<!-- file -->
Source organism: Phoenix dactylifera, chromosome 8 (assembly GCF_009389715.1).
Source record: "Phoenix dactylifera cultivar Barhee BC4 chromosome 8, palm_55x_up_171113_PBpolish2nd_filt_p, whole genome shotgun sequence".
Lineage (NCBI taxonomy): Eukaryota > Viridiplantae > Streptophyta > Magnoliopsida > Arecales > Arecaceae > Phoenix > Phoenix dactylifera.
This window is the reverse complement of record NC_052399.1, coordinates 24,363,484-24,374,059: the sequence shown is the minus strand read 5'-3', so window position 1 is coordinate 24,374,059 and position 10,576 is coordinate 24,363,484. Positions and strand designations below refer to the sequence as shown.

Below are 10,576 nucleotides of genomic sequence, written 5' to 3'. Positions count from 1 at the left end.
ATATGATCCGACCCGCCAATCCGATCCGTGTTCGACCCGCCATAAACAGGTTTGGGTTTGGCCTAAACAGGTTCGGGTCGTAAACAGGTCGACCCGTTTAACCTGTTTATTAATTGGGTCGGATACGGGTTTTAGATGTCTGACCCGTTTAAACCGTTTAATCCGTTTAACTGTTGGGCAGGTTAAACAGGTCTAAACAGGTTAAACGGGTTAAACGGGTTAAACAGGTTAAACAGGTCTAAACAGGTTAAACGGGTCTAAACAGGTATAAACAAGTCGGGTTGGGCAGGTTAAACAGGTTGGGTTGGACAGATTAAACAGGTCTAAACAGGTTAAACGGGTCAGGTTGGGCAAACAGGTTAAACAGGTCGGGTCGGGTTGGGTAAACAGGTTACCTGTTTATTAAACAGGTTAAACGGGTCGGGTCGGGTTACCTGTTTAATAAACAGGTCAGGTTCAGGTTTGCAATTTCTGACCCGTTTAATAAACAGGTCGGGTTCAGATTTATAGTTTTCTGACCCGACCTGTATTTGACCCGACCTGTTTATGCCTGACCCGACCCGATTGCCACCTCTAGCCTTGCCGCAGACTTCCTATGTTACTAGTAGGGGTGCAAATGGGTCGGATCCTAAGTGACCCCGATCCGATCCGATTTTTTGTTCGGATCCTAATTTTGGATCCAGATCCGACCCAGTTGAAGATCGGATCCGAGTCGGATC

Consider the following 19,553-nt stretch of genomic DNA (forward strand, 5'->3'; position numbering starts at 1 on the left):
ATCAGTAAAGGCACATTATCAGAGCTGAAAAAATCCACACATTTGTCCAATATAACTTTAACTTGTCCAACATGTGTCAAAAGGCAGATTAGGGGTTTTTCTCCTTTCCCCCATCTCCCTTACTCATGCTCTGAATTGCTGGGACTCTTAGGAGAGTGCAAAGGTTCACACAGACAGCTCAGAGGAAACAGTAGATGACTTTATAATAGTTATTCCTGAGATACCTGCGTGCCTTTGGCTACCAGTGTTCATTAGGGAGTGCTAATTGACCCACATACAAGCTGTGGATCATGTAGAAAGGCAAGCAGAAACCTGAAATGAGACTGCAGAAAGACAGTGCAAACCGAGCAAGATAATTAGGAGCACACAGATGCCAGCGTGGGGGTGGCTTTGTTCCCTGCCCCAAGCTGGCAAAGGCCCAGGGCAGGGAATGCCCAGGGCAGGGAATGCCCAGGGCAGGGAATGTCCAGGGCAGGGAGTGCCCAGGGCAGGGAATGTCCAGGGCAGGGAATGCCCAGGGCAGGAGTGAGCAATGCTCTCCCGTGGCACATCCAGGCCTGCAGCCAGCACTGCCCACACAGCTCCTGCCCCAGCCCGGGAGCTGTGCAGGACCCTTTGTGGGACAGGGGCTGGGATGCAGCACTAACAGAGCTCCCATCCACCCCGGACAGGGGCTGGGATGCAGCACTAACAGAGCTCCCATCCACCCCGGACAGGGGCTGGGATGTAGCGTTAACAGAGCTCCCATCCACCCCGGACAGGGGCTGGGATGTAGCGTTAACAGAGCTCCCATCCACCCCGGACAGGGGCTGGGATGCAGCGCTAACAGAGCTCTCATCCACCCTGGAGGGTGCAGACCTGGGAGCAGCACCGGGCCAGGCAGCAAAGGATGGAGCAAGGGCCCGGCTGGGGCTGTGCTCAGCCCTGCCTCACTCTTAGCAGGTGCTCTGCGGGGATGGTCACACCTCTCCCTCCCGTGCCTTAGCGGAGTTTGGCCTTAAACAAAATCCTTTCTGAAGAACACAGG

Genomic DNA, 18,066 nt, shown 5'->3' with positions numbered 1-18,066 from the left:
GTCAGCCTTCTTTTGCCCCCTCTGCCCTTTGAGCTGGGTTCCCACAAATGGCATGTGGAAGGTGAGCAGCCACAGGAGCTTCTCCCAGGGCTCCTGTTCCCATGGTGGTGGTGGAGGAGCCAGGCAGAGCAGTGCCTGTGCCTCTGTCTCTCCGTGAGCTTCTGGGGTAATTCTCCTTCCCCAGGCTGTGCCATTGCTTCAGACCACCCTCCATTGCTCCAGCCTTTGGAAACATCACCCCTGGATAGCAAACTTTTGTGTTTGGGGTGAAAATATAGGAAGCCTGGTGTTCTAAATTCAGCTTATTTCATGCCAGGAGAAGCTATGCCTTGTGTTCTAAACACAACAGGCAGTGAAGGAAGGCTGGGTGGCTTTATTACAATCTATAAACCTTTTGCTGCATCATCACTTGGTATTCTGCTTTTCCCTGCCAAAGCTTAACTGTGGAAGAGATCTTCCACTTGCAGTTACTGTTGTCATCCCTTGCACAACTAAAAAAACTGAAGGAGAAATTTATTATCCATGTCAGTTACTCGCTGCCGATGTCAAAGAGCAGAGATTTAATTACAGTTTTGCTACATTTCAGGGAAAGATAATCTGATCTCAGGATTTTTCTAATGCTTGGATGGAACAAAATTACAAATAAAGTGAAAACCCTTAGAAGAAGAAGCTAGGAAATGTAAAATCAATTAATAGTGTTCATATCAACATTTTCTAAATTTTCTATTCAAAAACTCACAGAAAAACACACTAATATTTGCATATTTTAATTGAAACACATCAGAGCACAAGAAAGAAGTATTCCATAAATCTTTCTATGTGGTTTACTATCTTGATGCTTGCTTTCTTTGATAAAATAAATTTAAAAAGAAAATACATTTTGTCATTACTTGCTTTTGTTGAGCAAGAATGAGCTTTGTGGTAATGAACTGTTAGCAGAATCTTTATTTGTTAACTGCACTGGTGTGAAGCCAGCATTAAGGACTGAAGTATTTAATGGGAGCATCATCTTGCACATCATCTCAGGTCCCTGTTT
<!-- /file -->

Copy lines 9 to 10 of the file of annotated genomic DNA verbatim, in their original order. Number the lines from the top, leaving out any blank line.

Genomic DNA, 18,066 nt, shown 5'->3' with positions numbered 1-18,066 from the left:
GTCAGCCTTCTTTTGCCCCCTCTGCCCTTTGAGCTGGGTTCCCACAAATGGCATGTGGAAGGTGAGCAGCCACAGGAGCTTCTCCCAGGGCTCCTGTTCCCATGGTGGTGGTGGAGGAGCCAGGCAGAGCAGTGCCTGTGCCTCTGTCTCTCCGTGAGCTTCTGGGGTAATTCTCCTTCCCCAGGCTGTGCCATTGCTTCAGACCACCCTCCATTGCTCCAGCCTTTGGAAACATCACCCCTGGATAGCAAACTTTTGTGTTTGGGGTGAAAATATAGGAAGCCTGGTGTTCTAAATTCAGCTTATTTCATGCCAGGAGAAGCTATGCCTTGTGTTCTAAACACAACAGGCAGTGAAGGAAGGCTGGGTGGCTTTATTACAATCTATAAACCTTTTGCTGCATCATCACTTGGTATTCTGCTTTTCCCTGCCAAAGCTTAACTGTGGAAGAGATCTTCCACTTGCAGTTACTGTTGTCATCCCTTGCACAACTAAAAAAACTGAAGGAGAAATTTATTATCCATGTCAGTTACTCGCTGCCGATGTCAAAGAGCAGAGATTTAATTACAGTTTTGCTACATTTCAGGGAAAGATAATCTGATCTCAGGATTTTTCTAATGCTTGGATGGAACAAAATTACAAATAAAGTGAAAACCCTTAGAAGAAGAAGCTAGGAAATGTAAAATCAATTAATAGTGTTCATATCAACATTTTCTAAATTTTCTATTCAAAAACTCACAGAAAAACACACTAATATTTGCATATTTTAATTGAAACACATCAGAGCACAAGAAAGAAGTATTCCATAAATCTTTCTATGTGGTTTACTATCTTGATGCTTGCTTTCTTTGATAAAATAAATTTAAAAAGAAAATACATTTTGTCATTACTTGCTTTTGTTGAGCAAGAATGAGCTTTGTGGTAATGAACTGTTAGCAGAATCTTTATTTGTTAACTGCACTGGTGTGAAGCCAGCATTAAGGACTGAAGTATTTAATGGGAGCATCATCTTGCACATCATCTCAGGTCCCTGTTT